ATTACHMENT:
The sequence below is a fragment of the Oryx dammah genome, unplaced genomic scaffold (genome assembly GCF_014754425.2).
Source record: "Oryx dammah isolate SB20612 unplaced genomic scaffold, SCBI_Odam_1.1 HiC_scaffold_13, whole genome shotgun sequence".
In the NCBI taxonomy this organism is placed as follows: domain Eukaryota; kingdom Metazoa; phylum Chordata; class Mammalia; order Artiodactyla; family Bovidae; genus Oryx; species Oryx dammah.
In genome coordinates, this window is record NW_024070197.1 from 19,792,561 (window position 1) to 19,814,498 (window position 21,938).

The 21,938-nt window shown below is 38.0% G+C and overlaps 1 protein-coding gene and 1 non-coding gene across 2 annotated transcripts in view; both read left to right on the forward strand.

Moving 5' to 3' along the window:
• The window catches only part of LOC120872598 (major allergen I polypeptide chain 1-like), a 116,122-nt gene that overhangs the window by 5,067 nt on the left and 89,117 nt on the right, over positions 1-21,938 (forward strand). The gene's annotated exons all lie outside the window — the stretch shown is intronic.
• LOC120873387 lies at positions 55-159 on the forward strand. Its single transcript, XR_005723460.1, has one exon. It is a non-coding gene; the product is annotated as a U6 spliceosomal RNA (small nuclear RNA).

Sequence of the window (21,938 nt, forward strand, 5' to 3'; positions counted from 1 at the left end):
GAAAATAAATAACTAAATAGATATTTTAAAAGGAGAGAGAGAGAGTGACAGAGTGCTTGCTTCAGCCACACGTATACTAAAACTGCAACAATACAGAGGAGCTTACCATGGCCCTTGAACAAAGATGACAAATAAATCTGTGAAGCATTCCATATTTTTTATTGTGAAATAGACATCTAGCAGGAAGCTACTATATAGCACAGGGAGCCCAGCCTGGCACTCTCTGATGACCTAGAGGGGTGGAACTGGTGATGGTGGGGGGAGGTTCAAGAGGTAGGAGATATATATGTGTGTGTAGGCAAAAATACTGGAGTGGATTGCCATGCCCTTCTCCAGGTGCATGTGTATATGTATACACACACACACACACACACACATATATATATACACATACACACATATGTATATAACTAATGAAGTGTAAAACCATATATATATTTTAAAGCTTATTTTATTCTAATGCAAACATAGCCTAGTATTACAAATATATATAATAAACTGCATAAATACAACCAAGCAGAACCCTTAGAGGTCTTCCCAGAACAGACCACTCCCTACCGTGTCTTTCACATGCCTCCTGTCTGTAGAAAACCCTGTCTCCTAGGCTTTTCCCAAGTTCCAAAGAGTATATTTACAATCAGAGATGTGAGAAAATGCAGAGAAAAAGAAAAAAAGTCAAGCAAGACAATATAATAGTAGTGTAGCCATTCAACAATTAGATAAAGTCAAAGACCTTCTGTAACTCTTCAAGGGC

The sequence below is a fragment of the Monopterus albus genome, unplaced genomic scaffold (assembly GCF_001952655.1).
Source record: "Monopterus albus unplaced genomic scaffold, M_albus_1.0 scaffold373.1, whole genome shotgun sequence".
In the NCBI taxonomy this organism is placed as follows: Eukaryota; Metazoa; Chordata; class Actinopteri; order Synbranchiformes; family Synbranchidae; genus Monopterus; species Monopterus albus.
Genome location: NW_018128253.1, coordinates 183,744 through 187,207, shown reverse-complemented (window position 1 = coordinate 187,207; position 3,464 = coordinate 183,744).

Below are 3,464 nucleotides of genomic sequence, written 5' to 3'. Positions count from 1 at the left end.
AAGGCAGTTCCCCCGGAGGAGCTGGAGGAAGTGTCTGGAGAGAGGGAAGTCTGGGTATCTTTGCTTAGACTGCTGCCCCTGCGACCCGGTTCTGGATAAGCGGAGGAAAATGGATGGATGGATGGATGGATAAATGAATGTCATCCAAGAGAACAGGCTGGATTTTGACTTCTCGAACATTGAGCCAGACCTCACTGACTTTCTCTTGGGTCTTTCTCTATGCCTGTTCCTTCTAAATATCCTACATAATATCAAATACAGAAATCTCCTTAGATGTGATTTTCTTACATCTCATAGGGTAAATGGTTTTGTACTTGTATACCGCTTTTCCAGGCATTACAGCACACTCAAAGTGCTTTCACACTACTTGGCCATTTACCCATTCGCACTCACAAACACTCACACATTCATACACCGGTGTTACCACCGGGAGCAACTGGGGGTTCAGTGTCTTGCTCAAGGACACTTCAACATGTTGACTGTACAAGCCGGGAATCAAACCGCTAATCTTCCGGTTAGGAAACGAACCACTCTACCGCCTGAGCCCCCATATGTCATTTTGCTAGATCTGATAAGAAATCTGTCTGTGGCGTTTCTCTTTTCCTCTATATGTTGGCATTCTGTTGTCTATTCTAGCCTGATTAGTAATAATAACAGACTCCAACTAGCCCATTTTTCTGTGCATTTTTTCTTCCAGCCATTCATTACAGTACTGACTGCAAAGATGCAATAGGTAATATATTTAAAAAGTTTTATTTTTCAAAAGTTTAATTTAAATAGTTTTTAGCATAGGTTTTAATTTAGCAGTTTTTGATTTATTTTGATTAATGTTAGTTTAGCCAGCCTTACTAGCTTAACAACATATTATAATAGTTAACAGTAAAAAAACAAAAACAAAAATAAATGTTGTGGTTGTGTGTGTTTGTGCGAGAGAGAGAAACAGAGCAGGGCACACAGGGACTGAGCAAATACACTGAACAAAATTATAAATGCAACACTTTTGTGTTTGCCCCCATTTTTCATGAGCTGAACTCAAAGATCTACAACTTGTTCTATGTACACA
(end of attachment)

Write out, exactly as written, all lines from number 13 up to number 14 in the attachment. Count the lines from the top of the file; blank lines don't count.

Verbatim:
In the NCBI taxonomy this organism is placed as follows: Eukaryota; Metazoa; Chordata; class Actinopteri; order Synbranchiformes; family Synbranchidae; genus Monopterus; species Monopterus albus.
Genome location: NW_018128253.1, coordinates 183,744 through 187,207, shown reverse-complemented (window position 1 = coordinate 187,207; position 3,464 = coordinate 183,744).